Goblet squats are a versatile exercise renowned for their ability to target multiple muscle groups simultaneously. Primarily, goblet squats engage the quadriceps, which are the muscles at the front of the thighs responsible for knee extension. This exercise also heavily recruits the gluteal muscles, particularly the gluteus maximus, which is the largest muscle in the buttocks and plays a crucial role in hip extension. Additionally, goblet squats require significant activation of the core muscles to maintain stability and proper form throughout the movement, enhancing overall abdominal and oblique strength.

While goblet squats primarily target the quadriceps, glutes, and core, they also involve secondary muscle groups such as the hamstrings, calves, and lower back. The hamstrings, located at the back of the thigh, act as synergists in the squatting motion, assisting the glutes in hip extension and contributing to knee flexion during the descent phase of the exercise. The calves, specifically the gastrocnemius and soleus muscles, stabilize the ankle joints and assist in maintaining balance throughout the squatting motion. Moreover, the lower back muscles, including the erector spinae, play a crucial role in spinal stabilization, especially during the squat’s descent and ascent phases.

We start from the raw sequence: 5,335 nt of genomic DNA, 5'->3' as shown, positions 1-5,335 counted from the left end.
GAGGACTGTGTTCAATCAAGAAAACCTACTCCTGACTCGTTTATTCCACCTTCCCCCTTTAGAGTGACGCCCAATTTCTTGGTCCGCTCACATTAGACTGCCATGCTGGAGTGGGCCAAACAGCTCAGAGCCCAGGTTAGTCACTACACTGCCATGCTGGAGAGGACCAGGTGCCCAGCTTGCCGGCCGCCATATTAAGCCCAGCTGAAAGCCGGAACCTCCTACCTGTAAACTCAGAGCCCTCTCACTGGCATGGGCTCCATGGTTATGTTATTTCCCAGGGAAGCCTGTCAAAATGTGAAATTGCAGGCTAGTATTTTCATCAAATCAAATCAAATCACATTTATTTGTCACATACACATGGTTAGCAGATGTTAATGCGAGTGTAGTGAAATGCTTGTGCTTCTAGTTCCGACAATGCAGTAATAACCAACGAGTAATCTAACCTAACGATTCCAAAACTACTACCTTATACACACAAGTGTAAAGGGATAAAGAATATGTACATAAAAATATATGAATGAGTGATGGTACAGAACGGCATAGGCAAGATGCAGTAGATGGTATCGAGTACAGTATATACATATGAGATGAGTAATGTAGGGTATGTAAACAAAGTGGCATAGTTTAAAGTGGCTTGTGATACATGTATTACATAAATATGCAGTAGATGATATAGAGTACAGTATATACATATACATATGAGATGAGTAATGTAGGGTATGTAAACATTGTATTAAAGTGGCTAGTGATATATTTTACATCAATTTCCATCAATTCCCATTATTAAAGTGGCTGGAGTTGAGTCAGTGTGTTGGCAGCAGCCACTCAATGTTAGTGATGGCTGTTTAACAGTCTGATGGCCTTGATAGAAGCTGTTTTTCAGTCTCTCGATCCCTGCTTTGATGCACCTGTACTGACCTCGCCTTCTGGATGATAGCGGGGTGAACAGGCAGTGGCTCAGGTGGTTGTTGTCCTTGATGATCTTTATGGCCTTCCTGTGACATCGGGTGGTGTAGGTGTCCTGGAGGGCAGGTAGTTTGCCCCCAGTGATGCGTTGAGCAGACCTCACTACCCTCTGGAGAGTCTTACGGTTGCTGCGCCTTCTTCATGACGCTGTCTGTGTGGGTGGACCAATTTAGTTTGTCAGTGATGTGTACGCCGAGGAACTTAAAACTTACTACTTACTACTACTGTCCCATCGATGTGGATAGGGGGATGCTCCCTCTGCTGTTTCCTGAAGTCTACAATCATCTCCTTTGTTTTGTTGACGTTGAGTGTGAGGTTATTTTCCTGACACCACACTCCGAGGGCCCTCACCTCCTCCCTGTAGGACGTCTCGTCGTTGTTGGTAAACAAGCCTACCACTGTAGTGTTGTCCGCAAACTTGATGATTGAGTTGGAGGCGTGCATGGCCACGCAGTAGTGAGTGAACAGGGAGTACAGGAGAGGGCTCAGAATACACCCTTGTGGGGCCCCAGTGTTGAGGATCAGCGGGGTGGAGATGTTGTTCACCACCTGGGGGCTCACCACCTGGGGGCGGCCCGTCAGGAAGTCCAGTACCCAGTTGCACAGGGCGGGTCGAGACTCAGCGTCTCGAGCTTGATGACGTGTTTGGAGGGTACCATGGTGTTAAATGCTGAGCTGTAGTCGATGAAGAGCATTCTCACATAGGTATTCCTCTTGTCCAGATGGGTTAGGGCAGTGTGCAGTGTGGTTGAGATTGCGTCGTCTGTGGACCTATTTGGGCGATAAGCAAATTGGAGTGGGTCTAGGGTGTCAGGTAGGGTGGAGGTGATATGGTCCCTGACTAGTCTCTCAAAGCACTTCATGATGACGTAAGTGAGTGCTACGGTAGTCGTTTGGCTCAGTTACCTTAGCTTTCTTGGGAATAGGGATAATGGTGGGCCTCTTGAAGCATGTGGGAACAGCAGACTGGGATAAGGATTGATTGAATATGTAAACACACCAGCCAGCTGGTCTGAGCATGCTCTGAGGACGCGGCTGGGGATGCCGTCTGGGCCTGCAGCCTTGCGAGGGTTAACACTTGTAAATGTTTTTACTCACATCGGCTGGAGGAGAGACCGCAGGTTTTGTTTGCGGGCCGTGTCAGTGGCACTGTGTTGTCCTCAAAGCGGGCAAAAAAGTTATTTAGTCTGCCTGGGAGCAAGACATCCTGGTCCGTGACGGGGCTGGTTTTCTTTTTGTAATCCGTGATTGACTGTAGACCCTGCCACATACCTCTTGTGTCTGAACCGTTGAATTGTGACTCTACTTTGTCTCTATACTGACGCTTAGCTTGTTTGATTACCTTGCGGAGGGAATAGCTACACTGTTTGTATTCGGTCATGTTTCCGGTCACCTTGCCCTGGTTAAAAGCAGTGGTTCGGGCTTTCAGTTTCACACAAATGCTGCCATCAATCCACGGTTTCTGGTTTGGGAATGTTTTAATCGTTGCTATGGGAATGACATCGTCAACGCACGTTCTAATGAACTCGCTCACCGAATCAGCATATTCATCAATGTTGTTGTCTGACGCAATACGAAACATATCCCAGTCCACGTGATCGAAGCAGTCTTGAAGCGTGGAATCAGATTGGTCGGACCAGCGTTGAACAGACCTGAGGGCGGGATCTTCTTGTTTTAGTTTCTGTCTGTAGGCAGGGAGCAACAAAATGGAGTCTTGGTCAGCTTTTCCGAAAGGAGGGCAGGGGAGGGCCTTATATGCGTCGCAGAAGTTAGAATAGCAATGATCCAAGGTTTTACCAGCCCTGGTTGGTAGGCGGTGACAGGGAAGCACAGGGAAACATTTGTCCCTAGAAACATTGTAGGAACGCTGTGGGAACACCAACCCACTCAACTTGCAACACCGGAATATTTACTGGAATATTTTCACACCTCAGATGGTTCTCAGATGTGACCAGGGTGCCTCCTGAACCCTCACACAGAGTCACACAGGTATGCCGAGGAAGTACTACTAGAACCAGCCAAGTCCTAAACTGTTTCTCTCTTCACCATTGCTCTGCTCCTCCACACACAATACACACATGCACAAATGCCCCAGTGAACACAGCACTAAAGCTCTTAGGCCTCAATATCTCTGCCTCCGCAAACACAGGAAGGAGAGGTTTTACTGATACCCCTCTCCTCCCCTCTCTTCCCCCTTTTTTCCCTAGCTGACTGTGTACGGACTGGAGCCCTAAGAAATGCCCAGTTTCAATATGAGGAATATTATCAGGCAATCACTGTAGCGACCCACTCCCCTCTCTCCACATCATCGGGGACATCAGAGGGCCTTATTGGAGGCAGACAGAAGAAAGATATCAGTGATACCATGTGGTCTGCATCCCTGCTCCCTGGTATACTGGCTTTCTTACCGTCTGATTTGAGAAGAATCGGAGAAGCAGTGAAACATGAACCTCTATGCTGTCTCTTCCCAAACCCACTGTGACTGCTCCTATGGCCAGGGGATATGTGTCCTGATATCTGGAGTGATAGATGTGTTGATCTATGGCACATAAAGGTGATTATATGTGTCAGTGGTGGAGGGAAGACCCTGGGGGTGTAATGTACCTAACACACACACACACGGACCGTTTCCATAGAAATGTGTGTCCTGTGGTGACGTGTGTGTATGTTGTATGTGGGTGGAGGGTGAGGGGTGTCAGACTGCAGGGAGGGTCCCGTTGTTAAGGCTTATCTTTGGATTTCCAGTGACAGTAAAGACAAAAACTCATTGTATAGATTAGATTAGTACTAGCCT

Overall, goblet squats provide a comprehensive lower body workout that not only targets the major muscle groups like the quadriceps and glutes but also engages secondary muscles such as the hamstrings, calves, and lower back to promote overall strength, stability, and muscular development.

How Goblet Squat Works the Hamstrings?

The goblet squat, primarily known for targeting the quadriceps, glutes, and core, also engages the hamstrings, albeit to a lesser extent. When performing a goblet squat, the hamstrings play a crucial role in stabilizing the knee joint and aiding in hip extension. As you descend into the squat, the hamstrings lengthen and act eccentrically to control the movement, preventing you from dropping too quickly and maintaining balance. This eccentric contraction is vital for deceleration and contributes to overall hamstring engagement.